HANCOCK COUNTY — Local historians, business owners and residents are now the stars of a new lineup of TV shows broadcast to homes across the county.
Local cable provider NineStar Connect has launched several new programs highlighting various aspects of the community. Topics include cooking, county history, high school sports and more, with Hancock County residents serving as the experts. The programs are broadcast to about 4,000 subscribers on NineStar’s channel 9.
Hancock County historian Joe Skvarenina’s show, “Step Back in Time,” premiered in August and focuses on historic people, places and events in the county’s history. The first episode highlighted the history of Nameless Creek campground. Upcoming episodes will feature stories about famed local artist Will Vawter and the history of the county jail.
Opinions about certain historical events often differ from person to person, but Skvarenina said he hopes the show gives him a chance to share a broad perspective.
“There are lots of books written about certain historical events, but sometimes there are different interpretations,” he said. “This gives an opportunity to tell the different sides about the exciting things that have happened here.”
It’s important to look to the past and learn from it, Skvarenina added.
“It’s a good way for people to appreciate the past and look to a brighter future,” he said.
“Renaissance Chef,” starring local chef Ian Harrison, debuted in June and has developed a following.
“I’ve had a lot of people … say that they saw my show and loved it,” he said.
In the first episode, Harrison, owner of Carnegie’s restaurant in Greenfield, showed audiences how to cook asparagus risotto using fresh ingredients. In the second, he shot his own footage during a fishing trip to Minnesota and demonstrated how to prepare and cook fresh fish as well as the best summer salads to pair it with.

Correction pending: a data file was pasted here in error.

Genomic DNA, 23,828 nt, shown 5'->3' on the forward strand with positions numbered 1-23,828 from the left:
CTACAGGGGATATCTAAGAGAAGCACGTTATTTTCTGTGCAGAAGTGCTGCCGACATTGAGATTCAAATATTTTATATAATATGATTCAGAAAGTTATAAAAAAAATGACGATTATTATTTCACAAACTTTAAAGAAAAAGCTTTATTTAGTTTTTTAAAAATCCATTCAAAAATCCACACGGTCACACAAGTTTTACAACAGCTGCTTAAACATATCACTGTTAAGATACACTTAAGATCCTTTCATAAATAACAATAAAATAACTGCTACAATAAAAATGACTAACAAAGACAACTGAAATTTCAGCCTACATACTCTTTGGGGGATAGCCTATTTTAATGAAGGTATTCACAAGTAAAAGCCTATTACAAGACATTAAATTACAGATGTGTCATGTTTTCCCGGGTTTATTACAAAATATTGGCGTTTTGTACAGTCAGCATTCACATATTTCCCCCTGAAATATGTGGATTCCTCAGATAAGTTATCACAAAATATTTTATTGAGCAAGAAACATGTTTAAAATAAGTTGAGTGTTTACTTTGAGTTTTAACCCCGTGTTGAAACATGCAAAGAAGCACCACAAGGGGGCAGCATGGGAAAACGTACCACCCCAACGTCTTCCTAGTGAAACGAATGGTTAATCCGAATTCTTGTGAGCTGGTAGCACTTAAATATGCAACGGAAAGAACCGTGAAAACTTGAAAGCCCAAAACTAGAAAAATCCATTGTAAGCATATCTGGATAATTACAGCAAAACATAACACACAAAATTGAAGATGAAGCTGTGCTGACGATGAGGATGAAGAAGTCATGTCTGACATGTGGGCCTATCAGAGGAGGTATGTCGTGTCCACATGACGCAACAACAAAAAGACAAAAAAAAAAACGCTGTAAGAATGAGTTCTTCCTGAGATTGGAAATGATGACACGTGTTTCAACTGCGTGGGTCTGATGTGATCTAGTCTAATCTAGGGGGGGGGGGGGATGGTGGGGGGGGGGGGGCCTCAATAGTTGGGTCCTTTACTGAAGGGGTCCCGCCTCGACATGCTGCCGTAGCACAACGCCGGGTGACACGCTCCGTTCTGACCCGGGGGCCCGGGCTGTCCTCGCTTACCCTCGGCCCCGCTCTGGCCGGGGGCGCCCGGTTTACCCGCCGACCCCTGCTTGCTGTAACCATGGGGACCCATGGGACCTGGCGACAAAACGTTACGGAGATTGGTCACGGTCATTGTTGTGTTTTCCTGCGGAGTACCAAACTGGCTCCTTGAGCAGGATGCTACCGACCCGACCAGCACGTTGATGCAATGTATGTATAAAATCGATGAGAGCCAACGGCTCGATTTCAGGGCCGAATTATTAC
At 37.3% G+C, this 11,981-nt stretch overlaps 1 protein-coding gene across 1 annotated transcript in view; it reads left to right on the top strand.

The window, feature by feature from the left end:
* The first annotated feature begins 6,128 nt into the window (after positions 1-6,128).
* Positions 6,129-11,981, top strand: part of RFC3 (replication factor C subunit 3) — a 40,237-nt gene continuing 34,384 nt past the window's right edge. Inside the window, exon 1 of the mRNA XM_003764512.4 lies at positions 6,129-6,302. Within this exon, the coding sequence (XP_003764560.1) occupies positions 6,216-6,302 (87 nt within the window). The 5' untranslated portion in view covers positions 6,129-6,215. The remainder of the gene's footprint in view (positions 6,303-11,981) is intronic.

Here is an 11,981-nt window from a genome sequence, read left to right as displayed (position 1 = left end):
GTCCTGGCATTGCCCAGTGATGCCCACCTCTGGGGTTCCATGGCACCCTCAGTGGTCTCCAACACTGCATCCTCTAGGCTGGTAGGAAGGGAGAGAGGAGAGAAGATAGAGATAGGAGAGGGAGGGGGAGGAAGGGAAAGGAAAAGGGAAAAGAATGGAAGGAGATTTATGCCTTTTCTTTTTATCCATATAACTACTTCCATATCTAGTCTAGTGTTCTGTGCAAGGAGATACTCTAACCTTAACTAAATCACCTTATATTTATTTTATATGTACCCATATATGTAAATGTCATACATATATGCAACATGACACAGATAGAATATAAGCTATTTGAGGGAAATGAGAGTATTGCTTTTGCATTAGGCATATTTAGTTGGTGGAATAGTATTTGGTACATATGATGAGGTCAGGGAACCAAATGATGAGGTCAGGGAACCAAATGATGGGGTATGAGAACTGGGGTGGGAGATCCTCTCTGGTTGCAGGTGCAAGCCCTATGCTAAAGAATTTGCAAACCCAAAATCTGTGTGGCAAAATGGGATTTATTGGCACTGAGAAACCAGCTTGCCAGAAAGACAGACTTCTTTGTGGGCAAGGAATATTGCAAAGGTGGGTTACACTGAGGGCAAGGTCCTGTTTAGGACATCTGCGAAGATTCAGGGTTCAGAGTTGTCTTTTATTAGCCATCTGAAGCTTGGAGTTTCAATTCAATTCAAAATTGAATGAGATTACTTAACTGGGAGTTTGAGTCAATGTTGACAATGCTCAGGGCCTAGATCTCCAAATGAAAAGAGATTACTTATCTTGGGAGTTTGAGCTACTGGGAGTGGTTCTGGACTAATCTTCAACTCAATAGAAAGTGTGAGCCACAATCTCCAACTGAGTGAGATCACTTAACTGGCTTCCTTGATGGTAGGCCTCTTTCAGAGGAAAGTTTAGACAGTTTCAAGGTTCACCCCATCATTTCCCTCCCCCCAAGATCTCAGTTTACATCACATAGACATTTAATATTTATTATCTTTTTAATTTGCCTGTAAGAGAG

He said NineStar producers have given him free rein over the content of his program.
“It’s nice because they let me be as creative as I want,” he said. “I come up with all the ideas for my shows, which is nice because it stretches me to try different things.”
David Spencer, marketing director at NineStar, said the company is making the push to provide local content to stand out from big-name cable providers.
The goal of the shows is simple, Spencer said.
“We’re just hoping to tell the stories of who our locals are, what they do, where they came from and what the community is all about,” he said. “We want something that our audience will be able to relate to.”
The new shows are funded through NineStar’s existing funds and from revenue generated through DVD sales of the programs, Spencer said.
Dave Hill, former editor of the Daily Reporter, is hosting a 30-minute program called “NineStar Newsroom,” which premieres at 1 p.m. Saturday. He said he hopes to provide a fresh take on community issues in a program that’s thought-provoking and entertaining.
“There’s nobody telling community stories in long-form video, so this gives us a chance to explore a different way of telling stories,” he said.
The first episode will document the toll the emerald ash borer has taken on community parks, Hill said. The second will take viewers through the new cancer center at Hancock Regional Hospital and will examine what it means for the community, he said.
Hill hopes the show attracts a wide range of community members.
“Ultimately, our goal is to appeal to a broad audience, anybody from grownups to kids who are interested in what’s going on in the community,” Hill said.
NineStar also is covering high school sports with its programming and is taping a community football game each Friday, which will air on Saturdays. In all, five cameramen and two sideline reporters will be involved in the production, Spencer said.
Tonight, producers will film the football game between Greenfield-Central and Mt. Vernon High School.